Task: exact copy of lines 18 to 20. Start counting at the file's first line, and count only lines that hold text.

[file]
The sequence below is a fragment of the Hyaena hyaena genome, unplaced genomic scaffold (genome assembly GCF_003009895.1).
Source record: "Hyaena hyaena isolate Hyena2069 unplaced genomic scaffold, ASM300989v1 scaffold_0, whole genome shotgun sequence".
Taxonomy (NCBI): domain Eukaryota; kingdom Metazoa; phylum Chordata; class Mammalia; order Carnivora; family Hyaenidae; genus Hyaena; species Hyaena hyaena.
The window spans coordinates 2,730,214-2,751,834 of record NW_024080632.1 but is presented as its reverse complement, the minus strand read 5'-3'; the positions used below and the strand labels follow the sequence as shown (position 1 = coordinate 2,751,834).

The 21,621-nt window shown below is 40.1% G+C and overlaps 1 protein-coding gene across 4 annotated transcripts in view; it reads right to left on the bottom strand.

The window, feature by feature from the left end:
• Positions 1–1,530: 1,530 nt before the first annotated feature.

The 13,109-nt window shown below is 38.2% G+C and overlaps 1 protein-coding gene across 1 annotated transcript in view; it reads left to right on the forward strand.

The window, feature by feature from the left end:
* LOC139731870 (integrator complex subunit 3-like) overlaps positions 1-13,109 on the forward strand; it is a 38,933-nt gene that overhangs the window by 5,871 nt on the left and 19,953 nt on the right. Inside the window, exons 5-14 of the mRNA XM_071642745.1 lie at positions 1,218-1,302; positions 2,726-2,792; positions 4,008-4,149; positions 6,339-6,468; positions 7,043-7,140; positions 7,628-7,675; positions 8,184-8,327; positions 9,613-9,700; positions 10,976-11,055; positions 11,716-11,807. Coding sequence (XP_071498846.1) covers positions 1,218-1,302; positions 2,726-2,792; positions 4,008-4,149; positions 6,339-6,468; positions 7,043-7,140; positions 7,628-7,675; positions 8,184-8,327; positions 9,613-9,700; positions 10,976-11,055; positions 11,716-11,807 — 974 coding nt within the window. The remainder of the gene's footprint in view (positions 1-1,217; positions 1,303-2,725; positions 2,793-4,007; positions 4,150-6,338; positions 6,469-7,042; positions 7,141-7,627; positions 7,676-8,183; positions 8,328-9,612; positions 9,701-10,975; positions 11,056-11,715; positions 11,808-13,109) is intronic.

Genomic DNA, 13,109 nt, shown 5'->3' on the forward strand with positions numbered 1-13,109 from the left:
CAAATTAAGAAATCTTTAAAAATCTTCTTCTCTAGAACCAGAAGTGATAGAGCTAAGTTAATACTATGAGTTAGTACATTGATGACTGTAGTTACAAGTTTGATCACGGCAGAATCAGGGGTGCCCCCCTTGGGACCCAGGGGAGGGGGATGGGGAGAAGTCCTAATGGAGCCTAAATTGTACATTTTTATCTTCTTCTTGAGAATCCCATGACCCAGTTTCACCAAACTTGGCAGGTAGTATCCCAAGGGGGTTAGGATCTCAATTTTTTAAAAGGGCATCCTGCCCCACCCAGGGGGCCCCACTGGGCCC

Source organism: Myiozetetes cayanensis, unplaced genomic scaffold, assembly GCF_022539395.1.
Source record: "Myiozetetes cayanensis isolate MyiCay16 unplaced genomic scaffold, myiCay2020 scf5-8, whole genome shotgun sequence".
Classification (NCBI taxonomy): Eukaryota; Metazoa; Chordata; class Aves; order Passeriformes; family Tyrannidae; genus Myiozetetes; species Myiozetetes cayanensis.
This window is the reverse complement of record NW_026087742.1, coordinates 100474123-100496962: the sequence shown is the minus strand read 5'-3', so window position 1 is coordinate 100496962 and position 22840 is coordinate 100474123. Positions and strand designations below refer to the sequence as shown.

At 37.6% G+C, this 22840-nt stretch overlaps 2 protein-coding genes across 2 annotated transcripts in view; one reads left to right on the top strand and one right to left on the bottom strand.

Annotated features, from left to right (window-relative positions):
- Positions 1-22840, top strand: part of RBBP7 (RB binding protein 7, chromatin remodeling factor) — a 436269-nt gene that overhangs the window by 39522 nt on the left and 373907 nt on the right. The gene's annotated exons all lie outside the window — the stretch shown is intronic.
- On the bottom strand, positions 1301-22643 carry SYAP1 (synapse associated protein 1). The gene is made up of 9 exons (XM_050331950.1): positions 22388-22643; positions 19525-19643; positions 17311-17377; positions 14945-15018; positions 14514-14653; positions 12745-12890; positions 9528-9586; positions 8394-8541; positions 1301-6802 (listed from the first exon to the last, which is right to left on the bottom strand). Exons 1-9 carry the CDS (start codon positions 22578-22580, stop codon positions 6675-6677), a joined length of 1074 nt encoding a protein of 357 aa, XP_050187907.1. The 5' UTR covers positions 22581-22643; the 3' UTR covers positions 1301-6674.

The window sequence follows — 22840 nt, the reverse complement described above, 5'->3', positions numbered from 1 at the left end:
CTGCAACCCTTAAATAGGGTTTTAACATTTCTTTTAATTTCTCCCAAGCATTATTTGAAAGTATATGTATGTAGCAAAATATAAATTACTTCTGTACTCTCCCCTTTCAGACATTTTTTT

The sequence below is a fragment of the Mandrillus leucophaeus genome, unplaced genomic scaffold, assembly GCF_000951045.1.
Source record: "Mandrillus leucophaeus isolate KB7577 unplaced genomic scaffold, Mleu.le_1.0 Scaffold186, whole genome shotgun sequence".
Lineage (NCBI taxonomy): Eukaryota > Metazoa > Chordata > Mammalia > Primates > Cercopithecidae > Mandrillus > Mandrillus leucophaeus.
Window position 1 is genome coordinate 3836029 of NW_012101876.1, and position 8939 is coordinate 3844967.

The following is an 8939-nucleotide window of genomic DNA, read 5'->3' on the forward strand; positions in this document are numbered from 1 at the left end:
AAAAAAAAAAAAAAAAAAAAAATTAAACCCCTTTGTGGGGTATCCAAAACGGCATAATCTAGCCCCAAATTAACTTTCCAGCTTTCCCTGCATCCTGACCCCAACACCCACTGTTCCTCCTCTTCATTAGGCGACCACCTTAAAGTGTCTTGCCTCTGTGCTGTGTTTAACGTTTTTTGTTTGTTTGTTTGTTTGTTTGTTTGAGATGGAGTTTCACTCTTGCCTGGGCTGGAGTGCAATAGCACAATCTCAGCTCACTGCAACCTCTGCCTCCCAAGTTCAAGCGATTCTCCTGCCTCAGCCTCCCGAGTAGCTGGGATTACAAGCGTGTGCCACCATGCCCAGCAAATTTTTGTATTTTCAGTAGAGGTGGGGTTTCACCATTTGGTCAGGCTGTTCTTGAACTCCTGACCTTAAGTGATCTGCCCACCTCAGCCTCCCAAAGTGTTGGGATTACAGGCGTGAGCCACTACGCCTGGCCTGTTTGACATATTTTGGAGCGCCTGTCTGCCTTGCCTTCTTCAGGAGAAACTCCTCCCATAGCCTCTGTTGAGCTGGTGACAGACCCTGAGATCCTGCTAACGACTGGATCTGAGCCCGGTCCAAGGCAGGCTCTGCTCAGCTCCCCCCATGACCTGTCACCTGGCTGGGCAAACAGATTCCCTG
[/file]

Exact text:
Annotated features, from left to right (window-relative positions):
- Positions 1-22840, top strand: part of RBBP7 (RB binding protein 7, chromatin remodeling factor) — a 436269-nt gene that overhangs the window by 39522 nt on the left and 373907 nt on the right. The gene's annotated exons all lie outside the window — the stretch shown is intronic.
- On the bottom strand, positions 1301-22643 carry SYAP1 (synapse associated protein 1). The gene is made up of 9 exons (XM_050331950.1): positions 22388-22643; positions 19525-19643; positions 17311-17377; positions 14945-15018; positions 14514-14653; positions 12745-12890; positions 9528-9586; positions 8394-8541; positions 1301-6802 (listed from the first exon to the last, which is right to left on the bottom strand). Exons 1-9 carry the CDS (start codon positions 22578-22580, stop codon positions 6675-6677), a joined length of 1074 nt encoding a protein of 357 aa, XP_050187907.1. The 5' UTR covers positions 22581-22643; the 3' UTR covers positions 1301-6674.